I am reading Walsh's (2003) book on monetary economics. Specifically the chapter on money in utility function. I understand the basics of a value functions but I can't seem to get the same results as the author.

enter image description here

Where enter image description here

I.e the per capita budget constraint. He then finds an expression for $w_{t+1}$:enter image description here

This is the first source of my confusion. Previously he defines output per worker as a function of capital per worker, i.e $y_{t}=f(\frac{k_{t-1}}{1+n})$ where $n$ is the population growth rate. But all of a sudden he changes it to $\frac{f(k_{t-1})}{1+n}$. I am aware that there are many typos in this book, is this just one of them or am I missing something trivial?

Either way, he uses the budget constraint to express $k_{t}$ as $w_{t}-c_{t}-m_{t}-b_{t}$ and the definition of $w_{t+1}$ to express the value function as:

enter image description here

Now, I don't know if it is because I am sleep deprived or because there is a typo, but I just can't seem to get the same results as Walsh. E.g, differentiating w.r.t $c_{t}$ I get:

$u_{c}(c_{t},m_{t}) + \beta*V_{w}(w_{t+1})[\frac{-f'(w_{t}-c_{t}-m_{t}-b_{t})}{1+n}(-1)+\frac{1+\delta}{1+n}(-1)]$

While Walsh gets

enter image description here

Am I missing something obvious or is there a typo?

Thanks in advance!


Your calculation has two typos a) you type two times the minus sign related to $f'$ and b) you write $(1+\delta)$ instead of $(1-\delta)$. If we correct for these we have

$$u_{c}(c_{t},m_{t}) + \beta V_{\omega}(\omega_{t+1})\left[\frac{f'(\omega_{t}-c_{t}-m_{t}-b_{t})}{1+n}(-1)+\frac{1-\delta}{1+n}(-1)\right]$$

Taking out the minus sign and $1/(1+n)$, and compacting $f'(\omega_{t}-c_{t}-m_{t}-b_{t})=f_k(k_t)$ we have

$$u_{c}(c_{t},m_{t}) - \frac {\beta}{1+n}V_{\omega}(\omega_{t+1})\left[f_k(k_t)+1-\delta\right]$$

which is the expression in the book.

As regards the definition of output per worker:
Given the clarification in the comments, aggregate output during period $t$ is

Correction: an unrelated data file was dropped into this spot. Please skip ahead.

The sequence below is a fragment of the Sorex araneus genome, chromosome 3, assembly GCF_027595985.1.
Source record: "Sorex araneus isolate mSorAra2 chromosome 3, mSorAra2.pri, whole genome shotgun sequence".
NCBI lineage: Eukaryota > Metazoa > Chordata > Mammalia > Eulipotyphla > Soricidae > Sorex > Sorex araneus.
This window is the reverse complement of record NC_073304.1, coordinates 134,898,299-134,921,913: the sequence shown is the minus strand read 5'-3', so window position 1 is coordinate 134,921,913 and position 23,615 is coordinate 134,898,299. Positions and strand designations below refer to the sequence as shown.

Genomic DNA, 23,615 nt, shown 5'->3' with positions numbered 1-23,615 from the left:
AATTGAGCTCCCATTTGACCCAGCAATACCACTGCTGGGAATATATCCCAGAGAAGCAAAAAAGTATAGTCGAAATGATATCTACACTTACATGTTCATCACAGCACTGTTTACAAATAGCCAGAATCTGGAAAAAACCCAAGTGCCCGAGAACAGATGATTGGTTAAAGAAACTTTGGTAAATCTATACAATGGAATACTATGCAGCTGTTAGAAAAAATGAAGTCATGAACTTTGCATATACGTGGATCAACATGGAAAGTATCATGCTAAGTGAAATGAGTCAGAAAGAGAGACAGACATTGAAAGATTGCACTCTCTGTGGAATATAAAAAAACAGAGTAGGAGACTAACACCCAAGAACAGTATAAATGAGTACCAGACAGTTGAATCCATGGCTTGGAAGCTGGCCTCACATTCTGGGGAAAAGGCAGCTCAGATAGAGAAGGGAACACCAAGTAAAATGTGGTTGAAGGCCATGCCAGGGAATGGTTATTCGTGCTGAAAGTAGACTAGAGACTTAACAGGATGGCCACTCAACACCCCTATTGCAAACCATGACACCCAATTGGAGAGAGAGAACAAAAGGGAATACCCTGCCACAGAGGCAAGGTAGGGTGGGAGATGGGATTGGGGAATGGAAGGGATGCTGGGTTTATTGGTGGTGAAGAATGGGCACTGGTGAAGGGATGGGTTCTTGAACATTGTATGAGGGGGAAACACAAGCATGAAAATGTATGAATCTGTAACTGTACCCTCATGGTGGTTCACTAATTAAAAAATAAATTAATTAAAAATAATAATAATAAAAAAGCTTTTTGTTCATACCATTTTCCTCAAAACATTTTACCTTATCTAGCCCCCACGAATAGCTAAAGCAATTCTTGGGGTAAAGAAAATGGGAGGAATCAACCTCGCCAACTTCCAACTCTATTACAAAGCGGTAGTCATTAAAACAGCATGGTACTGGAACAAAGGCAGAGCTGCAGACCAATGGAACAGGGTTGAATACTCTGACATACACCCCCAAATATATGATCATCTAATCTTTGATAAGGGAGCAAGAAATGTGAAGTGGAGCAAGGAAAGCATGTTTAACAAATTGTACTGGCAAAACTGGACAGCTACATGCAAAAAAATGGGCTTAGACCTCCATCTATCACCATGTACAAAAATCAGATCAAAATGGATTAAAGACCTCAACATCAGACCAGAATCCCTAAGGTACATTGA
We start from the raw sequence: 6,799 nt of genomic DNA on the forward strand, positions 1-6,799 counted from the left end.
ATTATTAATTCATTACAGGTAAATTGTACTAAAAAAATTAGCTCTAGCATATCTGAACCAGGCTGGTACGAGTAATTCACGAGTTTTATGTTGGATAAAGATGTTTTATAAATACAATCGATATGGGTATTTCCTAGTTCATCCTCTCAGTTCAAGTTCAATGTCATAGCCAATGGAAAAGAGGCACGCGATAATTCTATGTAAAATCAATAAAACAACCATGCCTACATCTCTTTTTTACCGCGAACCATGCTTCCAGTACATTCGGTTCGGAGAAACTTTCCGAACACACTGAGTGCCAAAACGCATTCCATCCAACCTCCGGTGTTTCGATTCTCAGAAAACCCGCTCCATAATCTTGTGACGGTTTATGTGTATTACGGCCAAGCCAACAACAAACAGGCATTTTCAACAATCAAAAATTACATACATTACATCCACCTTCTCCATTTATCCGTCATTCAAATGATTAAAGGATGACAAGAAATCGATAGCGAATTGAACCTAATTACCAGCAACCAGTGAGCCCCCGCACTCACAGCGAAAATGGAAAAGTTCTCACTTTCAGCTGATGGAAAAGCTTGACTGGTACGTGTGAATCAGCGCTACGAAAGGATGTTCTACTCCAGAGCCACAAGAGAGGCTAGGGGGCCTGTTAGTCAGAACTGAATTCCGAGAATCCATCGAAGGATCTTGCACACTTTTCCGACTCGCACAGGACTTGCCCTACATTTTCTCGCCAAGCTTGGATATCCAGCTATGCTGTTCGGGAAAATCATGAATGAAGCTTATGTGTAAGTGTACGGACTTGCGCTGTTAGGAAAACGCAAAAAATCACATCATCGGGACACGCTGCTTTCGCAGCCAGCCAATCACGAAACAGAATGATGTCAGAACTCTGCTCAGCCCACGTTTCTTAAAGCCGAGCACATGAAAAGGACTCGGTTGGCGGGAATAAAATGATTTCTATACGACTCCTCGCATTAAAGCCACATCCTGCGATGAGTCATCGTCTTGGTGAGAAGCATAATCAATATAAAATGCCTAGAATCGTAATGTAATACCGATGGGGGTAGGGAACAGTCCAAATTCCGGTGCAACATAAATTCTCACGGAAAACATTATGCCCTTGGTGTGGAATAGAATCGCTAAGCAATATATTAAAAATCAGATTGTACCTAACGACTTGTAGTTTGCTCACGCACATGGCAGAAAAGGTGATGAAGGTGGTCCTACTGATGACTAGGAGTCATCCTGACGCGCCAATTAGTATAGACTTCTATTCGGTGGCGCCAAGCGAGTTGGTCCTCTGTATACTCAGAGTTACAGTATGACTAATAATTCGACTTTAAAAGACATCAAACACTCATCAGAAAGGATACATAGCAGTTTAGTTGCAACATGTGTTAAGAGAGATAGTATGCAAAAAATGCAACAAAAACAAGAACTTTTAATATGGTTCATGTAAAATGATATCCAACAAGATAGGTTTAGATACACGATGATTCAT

$$Y_t = F(K_{t-1}, N_{t})$$

while $N_t = N_{t-1}(1+n)$.

I guess constant returns to scale are assumed so per capita magnitudes are

$$y_t = \frac{Y_t}{N_t} = F\left (\frac{K_{t-1}}{N_t}, \frac{N_{t}}{N_t}\right ) = F\left (\frac{K_{t-1}}{N_{t-1}(1+n)}, 1\right )$$

Now, consider the notational/conceptual problem here: we will tend "automatically" to write $K_{t-1}/N_{t-1} \equiv k_{t-1}$ due of the same index, but $K_{t-1}/N_{t-1}$ is economically meaningless because $K_{t-1}$ is not combined in production with $N_{t-1}$. This ratio describes "capital used in period $t$ per worker in period $t-1$".

Anyway, if we clearly declare in building the model that we define $k_{t-1}$ in this way, then we end up with

$$y_t = f\left(\frac {k_{t-1}}{1+n}\right)$$

and the budget constraint for period $t$ is correct while the one for period $t+1$ is not. How this affects the first-order condition with respect to consumption?

(Notice that with these notational coventions, "capital per worker during period $t$" is $k_{t-1}/(1+n)$ -I have argued elsewhere why it is preferable for modellers to adopt the meaning that $k_{t-1}$ represents the value at the beginning of period $t-1$ and so is used in the production of period $t-1$).

  • $\begingroup$ Thank you so much for the help, much appreciated. Do you have any thoughts about the output per worker notation? Walsh seems to be switching between two different expressions and I don't know if I am just misunderstanding him or if it's a typo. $\endgroup$
    – BenBernke
    Jul 8 '17 at 11:46
  • 1
    $\begingroup$ @BenBernke What does $k_{t-1}$ stands for in this book? Capital at the end or at the beginning of period $t-1$? $\endgroup$ Jul 8 '17 at 12:01
  • $\begingroup$ $K_{t-1}$ is the aggregate stock of capital in the beginning of period $t$ and $k_{t-1}$ is the per capita capital stock in the beginning of period $t$. $\endgroup$
    – BenBernke
    Jul 8 '17 at 13:09

Your Answer

By clicking “Post Your Answer”, you agree to our terms of service, privacy policy and cookie policy

Not the answer you're looking for? Browse other questions tagged or ask your own question.